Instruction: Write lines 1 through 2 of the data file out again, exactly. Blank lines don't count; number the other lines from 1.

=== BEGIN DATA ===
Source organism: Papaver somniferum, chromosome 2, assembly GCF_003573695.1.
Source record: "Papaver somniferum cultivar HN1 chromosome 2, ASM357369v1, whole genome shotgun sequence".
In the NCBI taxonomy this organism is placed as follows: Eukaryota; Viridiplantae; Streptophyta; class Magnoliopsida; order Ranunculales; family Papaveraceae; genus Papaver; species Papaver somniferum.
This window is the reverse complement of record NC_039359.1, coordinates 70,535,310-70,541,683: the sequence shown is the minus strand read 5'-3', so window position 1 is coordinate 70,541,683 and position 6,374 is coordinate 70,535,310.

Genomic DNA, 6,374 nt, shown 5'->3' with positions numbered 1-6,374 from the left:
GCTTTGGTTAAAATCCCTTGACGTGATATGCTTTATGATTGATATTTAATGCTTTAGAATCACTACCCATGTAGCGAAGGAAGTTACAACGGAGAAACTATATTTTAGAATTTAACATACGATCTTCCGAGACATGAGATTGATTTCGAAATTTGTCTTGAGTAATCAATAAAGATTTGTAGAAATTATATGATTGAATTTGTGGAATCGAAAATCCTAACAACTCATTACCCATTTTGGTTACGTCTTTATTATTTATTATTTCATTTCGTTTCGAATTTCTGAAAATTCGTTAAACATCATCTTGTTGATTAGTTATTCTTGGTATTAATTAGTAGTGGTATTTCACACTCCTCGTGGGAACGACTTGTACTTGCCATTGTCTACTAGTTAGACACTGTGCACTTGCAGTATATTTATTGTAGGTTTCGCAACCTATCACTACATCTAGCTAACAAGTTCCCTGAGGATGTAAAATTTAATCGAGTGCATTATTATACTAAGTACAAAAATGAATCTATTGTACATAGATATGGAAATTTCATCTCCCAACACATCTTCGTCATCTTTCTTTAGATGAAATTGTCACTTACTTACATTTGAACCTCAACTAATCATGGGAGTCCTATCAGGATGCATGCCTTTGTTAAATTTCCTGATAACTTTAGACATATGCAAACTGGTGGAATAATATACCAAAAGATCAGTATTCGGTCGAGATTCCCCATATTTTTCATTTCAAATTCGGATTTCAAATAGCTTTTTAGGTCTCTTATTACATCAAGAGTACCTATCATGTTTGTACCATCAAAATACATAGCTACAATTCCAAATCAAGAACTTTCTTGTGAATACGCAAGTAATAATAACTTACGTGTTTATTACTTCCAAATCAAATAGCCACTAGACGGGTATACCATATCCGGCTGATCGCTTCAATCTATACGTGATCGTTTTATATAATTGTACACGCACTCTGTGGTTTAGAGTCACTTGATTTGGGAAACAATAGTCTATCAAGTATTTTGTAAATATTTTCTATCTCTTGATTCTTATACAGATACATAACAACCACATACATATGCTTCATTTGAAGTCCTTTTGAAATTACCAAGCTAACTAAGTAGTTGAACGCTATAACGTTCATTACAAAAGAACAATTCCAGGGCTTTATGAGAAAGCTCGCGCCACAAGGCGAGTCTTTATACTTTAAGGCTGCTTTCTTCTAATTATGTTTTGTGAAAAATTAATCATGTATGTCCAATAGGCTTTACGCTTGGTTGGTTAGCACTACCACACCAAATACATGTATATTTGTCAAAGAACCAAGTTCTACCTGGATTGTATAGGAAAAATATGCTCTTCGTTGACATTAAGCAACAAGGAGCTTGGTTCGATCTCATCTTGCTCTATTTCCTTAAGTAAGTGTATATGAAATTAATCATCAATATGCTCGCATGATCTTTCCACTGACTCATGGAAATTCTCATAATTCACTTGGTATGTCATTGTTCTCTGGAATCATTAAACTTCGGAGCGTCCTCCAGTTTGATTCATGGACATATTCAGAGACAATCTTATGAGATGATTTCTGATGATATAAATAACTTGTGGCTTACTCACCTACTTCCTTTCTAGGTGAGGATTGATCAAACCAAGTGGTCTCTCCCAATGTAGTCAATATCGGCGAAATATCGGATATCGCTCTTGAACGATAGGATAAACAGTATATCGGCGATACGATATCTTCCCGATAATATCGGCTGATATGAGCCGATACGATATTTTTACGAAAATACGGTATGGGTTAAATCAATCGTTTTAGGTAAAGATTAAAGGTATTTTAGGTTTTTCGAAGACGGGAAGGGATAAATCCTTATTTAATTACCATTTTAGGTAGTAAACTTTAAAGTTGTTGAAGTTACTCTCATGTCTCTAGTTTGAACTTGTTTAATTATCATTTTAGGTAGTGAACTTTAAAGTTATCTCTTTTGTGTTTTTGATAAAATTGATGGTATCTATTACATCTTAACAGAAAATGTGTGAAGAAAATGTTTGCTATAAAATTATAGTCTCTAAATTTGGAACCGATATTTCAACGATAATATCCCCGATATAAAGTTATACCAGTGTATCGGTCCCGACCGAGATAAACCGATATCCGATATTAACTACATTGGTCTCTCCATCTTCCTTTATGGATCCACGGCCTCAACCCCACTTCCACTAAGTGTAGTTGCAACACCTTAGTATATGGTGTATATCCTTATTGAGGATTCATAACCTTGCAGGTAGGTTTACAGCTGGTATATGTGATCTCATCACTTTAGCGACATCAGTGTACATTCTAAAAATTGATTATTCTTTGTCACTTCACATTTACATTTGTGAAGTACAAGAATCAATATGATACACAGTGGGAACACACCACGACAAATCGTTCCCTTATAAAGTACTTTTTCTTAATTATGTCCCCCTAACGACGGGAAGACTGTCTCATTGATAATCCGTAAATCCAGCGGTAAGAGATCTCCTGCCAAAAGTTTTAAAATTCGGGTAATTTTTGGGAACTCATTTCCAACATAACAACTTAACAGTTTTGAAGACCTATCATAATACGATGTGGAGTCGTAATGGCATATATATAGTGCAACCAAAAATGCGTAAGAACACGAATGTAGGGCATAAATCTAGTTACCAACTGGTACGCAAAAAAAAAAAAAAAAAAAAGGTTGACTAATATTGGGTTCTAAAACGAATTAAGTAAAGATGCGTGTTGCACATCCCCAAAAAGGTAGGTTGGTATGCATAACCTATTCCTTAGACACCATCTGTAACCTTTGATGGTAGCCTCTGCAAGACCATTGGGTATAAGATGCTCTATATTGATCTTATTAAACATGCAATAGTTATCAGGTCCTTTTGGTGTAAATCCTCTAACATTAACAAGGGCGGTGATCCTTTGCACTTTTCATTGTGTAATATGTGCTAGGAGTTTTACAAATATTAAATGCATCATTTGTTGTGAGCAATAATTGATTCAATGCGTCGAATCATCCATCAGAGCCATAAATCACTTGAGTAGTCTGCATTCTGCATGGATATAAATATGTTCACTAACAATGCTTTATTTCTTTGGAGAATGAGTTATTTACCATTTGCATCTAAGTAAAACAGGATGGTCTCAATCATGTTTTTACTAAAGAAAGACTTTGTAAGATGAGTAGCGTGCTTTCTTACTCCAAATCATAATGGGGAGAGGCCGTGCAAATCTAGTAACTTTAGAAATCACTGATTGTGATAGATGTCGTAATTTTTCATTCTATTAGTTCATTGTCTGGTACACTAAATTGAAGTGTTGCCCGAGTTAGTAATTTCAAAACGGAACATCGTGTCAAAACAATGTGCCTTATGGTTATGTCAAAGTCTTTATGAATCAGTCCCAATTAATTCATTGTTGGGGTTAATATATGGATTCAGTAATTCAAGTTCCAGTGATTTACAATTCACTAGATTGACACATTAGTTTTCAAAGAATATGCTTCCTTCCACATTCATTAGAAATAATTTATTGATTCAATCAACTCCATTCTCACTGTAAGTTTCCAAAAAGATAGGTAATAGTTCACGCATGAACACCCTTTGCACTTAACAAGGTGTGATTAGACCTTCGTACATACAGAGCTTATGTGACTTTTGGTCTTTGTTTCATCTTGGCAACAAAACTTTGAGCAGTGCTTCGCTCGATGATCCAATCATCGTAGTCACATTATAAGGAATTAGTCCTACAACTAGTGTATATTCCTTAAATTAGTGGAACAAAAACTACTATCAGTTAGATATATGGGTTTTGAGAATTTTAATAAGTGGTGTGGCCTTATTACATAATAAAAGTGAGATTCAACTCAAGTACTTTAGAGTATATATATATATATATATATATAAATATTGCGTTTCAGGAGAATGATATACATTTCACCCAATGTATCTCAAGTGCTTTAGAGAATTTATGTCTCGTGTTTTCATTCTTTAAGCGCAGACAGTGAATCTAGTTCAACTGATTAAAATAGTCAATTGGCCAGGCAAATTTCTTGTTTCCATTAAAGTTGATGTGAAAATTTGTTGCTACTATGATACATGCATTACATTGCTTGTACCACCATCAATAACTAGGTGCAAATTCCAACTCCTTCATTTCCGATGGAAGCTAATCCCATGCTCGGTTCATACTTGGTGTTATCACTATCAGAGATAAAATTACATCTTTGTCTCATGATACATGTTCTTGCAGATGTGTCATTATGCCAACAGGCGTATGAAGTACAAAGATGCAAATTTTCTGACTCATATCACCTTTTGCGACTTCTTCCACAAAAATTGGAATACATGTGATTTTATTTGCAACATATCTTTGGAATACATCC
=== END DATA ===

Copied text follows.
Source organism: Papaver somniferum, chromosome 2, assembly GCF_003573695.1.
Source record: "Papaver somniferum cultivar HN1 chromosome 2, ASM357369v1, whole genome shotgun sequence".